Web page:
Christina Aguilera’s new album is big, it’s banging, and it’s packed with potential hits.
Bionic (released on June 8th) is intended to showcase different sides of her personality and her versatility as an artist. So on a couple of tracks - Elastic Love (co-written with M.I.A.), and Bionic - she hits us with some heavy electronic beats, just because that’s something she’s into. Another feature of Bionic are the strong overtly sexual songs – Woohoo, Desdunate, Sex for Breakfast – which are among the highlights of the album, well written and fun. There are a bunch of electropop tracks – Glam, Prima Donna, I Hate Boys, My Girls and Vanity - assertive female songs with a playful tongue in cheek element to them. They’re good enough to storm the pop market with their big hooks and sassy themes, but in the context of the rest of the album they seem a little fake : it’s all a performance, it’s not really who she is as a person or an artist.
“The heart of the record”, says Christina, “the true, vulnerable, raw side of me is seen on the Sia and Sam Dixon records. I wrote a song that sort of has a lullaby feel to it for my son, a very beautiful, simply produced piano ballad called All I Need with these beautiful strings that were attached to it. Three other songs that I wrote with her really spoke true and honestly and from the heart, so that’s why I call it the heart of the record, but nothing really electronically driven was put onto these records, it’s really raw and organic and sweet and simple and beautiful. ” The best of the ballads is You Lost Me, a song about infidelity, on which Christina’s clear and beautiful voice is used to maximum effect. It leaves you wishing that she could have ditched some of the synthpop and given us more of her simply singing.
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Every once in a while an album comes along which is so unique, way out and of itself that all the usual terms of reference just don’t apply. Janelle Monáe’s debut full length album The ArchAndroid is just that. It’s a futuristic fantasmagoria with a bewilderingly wide array of musical styles. Monáe is the black android who comes to save the android community. But as you sense from the range of the songs and the mood music, she’s also going on a personal emotional journey.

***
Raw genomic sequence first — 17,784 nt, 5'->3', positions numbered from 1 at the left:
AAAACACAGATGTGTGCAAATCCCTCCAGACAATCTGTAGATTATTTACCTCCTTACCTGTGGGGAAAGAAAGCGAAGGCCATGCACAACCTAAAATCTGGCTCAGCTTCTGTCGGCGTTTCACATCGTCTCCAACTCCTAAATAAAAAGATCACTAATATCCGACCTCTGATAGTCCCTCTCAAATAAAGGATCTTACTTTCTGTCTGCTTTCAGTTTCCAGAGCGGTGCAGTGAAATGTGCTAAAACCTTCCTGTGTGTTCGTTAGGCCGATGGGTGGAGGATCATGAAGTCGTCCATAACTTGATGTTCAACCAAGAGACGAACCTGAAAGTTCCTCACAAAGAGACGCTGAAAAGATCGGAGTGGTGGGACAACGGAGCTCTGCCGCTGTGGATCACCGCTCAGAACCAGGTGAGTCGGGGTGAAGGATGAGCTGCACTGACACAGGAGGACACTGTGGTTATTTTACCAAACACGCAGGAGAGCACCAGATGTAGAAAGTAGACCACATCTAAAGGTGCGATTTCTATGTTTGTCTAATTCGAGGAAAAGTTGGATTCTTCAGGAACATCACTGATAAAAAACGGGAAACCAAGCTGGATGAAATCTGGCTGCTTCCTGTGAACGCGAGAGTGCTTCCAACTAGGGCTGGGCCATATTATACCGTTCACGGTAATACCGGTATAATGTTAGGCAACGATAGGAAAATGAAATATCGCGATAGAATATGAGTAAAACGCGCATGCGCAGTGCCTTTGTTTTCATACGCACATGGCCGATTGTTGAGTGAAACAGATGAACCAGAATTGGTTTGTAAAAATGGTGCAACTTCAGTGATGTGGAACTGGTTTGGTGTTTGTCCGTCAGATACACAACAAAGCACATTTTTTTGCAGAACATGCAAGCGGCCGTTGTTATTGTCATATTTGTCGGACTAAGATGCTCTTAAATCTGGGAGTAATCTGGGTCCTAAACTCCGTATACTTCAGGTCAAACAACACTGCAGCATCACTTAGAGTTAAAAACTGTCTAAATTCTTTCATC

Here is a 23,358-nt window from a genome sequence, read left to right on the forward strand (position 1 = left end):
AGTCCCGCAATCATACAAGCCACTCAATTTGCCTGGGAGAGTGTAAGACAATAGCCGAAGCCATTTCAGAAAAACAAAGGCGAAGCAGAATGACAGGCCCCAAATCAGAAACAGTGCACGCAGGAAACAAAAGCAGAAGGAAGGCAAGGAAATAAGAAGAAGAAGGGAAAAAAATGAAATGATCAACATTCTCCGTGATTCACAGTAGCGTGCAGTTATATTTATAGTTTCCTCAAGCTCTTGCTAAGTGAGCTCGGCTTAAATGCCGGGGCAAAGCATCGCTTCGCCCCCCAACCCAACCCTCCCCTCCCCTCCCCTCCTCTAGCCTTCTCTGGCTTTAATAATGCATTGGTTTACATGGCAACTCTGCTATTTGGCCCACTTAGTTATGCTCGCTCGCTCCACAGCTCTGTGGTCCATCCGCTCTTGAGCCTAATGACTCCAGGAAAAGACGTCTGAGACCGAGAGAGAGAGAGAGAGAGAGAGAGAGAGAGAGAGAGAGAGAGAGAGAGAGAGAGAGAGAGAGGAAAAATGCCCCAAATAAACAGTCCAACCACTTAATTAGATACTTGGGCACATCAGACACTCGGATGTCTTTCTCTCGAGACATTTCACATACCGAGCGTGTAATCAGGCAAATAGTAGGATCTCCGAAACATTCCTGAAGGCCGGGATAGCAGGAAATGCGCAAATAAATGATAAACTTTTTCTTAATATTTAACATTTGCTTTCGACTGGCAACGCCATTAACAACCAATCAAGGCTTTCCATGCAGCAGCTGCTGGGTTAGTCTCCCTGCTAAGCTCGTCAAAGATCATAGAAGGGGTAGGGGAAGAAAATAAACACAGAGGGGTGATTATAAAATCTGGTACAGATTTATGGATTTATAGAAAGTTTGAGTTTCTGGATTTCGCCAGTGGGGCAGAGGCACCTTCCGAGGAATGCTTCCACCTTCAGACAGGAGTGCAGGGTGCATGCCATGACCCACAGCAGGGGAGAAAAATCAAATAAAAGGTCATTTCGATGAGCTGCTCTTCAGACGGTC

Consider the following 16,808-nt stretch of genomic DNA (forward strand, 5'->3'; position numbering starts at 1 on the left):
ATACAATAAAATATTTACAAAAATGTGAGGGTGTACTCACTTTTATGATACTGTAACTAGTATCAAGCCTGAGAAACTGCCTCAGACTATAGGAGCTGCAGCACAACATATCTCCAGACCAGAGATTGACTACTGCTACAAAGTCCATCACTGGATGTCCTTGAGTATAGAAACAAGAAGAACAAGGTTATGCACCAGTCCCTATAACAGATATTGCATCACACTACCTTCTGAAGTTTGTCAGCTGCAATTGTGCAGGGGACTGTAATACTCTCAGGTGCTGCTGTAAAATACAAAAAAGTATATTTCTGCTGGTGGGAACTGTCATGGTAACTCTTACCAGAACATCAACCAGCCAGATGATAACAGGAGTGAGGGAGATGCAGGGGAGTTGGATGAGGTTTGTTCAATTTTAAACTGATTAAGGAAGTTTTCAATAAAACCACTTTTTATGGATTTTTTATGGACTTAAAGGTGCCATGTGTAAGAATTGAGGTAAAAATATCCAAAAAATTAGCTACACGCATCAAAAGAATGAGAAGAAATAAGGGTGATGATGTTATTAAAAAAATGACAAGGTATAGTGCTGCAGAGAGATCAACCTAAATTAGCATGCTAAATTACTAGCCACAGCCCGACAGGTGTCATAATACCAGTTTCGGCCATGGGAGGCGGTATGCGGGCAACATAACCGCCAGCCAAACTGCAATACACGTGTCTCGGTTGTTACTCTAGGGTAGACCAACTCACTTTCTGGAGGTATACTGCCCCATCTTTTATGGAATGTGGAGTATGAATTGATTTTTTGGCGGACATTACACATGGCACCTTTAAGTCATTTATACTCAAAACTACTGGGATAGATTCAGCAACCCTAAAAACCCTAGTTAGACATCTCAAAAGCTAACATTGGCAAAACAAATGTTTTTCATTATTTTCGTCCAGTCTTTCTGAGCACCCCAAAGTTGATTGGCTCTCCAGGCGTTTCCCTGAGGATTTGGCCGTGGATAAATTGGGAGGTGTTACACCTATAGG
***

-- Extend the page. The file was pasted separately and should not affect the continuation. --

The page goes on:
Does it all hang together ? I’m going to sit on the fence on this one. Some tracks are difficult listening, most people will find at least a few tracks which they’d be happy to skip. For me, Mushrooms and Roses is a tough listen, and I find the lengthy closing track BabopbyeYa rambling and indulgent. The album does have both plot and structure though. The two sections of the album are introduced by overtures performed by full orchestras. The first section has an edgy feel, with some surprising juxtapositions and crossovers and changes of pace and mood. Dance or Die isn’t a typical hip hop track, it’s quite complex musically. The funky Locked Inside is followed by the slow soulful Sir Greendown, followed by the upbeat anthemic pop of Cold War. Oh Maker has r&b vocals but an offbeat backing track which changes the whole tone of the song. Come Alive (The War of the Roses) brings yet another change of pace to a bouncy B-52s style rock. The second section contains some of the more strange and ethereal music, but also some of the most emotionally satisfying, from the alternative funk of Wondaland to the haunting folk melody of 57821 to the soul jazz of Say You’ll Go. It’s a brilliantly produced album and a virtuoso vocal performance from Monáe. Listen to it a couple of times before you pass any judgement.
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